When working on new or unknown systems, these useful commands will help you gain insight into the machine's hardware and Windows software.
Any time I approach a new system or unknown piece of computing equipment, I like to find out a bit about the system before beginning to meddle with the hardware or software. Pertinent pieces of information, such as the hardware or software installed, operating system version and how long it's been running, as well as the list of users and storage resources are all good information to have.
There are also commands that help resolve issues quickly, or at least provide a quick way to check if one component works compared with another, providing an easy way to determine the operating status of fundamental processes within a given system. This list isn't exhaustive. Just a culling of commands that I find myself gravitating toward on most systems I touch before getting into troubleshooting, upgrading, or otherwise performing any in-depth work on a device.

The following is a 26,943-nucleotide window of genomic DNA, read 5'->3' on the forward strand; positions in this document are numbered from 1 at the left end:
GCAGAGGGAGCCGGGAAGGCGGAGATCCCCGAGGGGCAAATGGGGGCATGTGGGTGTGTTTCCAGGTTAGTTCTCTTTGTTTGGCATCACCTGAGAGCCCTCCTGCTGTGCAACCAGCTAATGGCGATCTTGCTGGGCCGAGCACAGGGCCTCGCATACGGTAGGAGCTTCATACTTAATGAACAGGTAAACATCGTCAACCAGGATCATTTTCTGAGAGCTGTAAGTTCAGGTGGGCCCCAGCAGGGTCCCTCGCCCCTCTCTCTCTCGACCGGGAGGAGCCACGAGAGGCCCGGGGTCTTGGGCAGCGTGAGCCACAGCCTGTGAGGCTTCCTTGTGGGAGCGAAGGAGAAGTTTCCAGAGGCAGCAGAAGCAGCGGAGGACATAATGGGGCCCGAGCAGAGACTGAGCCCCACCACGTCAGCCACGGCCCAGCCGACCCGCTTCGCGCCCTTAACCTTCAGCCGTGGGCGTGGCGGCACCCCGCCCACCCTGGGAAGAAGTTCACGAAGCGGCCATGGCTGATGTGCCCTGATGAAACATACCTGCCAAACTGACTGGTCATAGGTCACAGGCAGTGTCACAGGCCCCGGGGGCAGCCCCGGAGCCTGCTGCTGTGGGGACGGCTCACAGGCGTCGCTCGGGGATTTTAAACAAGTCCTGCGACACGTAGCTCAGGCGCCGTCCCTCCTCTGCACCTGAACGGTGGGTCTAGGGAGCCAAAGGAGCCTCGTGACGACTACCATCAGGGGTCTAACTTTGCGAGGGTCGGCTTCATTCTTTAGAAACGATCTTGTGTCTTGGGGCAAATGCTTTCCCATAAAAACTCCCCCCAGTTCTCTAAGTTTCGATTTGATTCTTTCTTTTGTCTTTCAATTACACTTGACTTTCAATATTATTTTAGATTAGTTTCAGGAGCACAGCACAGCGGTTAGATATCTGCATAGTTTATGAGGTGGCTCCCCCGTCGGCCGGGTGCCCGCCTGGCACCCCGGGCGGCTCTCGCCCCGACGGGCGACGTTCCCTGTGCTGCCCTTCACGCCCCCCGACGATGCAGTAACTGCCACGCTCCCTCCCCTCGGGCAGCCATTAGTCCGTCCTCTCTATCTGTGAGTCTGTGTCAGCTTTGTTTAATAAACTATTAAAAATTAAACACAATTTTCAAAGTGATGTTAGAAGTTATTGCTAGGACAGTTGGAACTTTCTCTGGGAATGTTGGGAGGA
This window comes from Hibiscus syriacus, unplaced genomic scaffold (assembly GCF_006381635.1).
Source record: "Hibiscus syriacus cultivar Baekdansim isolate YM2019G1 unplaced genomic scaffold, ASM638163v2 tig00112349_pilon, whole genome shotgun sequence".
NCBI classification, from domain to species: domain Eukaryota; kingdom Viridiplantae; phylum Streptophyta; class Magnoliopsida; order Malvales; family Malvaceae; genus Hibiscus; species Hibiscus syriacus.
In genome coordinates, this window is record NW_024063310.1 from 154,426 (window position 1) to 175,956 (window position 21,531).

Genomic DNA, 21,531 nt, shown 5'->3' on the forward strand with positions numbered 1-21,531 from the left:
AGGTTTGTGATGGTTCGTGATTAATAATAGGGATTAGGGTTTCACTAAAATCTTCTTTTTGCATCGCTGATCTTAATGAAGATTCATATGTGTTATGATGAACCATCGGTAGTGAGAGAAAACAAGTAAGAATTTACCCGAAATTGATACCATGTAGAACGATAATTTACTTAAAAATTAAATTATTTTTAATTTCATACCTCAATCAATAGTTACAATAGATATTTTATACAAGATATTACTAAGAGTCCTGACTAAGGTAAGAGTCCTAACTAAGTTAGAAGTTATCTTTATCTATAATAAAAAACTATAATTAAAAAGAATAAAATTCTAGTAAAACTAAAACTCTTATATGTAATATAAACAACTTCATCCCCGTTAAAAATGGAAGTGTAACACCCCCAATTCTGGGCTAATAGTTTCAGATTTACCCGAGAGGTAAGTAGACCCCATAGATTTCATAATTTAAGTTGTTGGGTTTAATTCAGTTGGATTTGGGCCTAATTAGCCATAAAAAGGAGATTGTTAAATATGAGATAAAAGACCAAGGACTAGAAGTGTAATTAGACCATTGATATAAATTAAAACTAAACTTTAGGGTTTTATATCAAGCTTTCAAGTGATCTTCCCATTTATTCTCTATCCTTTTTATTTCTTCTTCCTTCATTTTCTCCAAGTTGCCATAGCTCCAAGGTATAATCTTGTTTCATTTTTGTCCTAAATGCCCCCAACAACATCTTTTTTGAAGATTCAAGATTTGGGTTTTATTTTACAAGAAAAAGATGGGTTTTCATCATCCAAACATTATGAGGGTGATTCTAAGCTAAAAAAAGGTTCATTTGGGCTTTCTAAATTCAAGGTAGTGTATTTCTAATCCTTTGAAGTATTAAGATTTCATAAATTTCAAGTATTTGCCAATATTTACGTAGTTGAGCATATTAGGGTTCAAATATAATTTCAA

Most of the commands (including the PowerShell cmdlets) here should work on different versions of Windows with little to no change. Many of these commands can also be strung together as a script to run on any new or unknown devices you might encounter to provide a more automated method for finding these details, even allowing the output to be collected to a file stored locally for easy reference.
SEE: Checklist: Securing Windows 10 systems (TechRepublic Premium)
1. Obtain the Windows version
2. Determine the Windows uptime status
3. Synchronize the date and time
net time /SET
4. Obtain a list of installed software
Get-WmiObject -Class Win32_Product
5. List of Microsoft updates installed
6. Generate a list of all users
wmic userAccount get Name
7. Determine the amount of data storage used
wmic logicaldisk get size,freespace,caption
dir /s "DirectoryName"
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